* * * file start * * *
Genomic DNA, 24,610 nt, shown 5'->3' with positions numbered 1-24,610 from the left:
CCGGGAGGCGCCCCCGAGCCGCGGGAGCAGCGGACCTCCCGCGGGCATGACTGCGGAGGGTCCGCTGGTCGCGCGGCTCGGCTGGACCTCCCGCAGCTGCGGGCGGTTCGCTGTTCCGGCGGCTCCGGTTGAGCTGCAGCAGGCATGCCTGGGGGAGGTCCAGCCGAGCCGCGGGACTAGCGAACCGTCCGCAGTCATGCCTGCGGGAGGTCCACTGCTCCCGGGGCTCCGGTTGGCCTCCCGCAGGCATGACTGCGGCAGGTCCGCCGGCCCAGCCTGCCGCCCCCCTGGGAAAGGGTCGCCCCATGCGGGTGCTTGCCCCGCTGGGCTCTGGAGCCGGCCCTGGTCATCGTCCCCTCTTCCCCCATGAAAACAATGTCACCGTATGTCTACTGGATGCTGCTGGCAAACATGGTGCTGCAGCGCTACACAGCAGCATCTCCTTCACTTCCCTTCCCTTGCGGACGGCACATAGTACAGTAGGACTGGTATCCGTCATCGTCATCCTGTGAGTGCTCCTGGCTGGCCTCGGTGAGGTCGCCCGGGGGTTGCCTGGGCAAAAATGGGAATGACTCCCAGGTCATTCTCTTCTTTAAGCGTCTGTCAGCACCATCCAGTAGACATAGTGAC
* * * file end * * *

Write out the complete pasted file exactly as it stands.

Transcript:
Genomic DNA, 24,610 nt, shown 5'->3' with positions numbered 1-24,610 from the left:
CCGGGAGGCGCCCCCGAGCCGCGGGAGCAGCGGACCTCCCGCGGGCATGACTGCGGAGGGTCCGCTGGTCGCGCGGCTCGGCTGGACCTCCCGCAGCTGCGGGCGGTTCGCTGTTCCGGCGGCTCCGGTTGAGCTGCAGCAGGCATGCCTGGGGGAGGTCCAGCCGAGCCGCGGGACTAGCGAACCGTCCGCAGTCATGCCTGCGGGAGGTCCACTGCTCCCGGGGCTCCGGTTGGCCTCCCGCAGGCATGACTGCGGCAGGTCCGCCGGCCCAGCCTGCCGCCCCCCTGGGAAAGGGTCGCCCCATGCGGGTGCTTGCCCCGCTGGGCTCTGGAGCCGGCCCTGGTCATCGTCCCCTCTTCCCCCATGAAAACAATGTCACCGTATGTCTACTGGATGCTGCTGGCAAACATGGTGCTGCAGCGCTACACAGCAGCATCTCCTTCACTTCCCTTCCCTTGCGGACGGCACATAGTACAGTAGGACTGGTATCCGTCATCGTCATCCTGTGAGTGCTCCTGGCTGGCCTCGGTGAGGTCGCCCGGGGGTTGCCTGGGCAAAAATGGGAATGACTCCCAGGTCATTCTCTTCTTTAAGCGTCTGTCAGCACCATCCAGTAGACATAGTGAC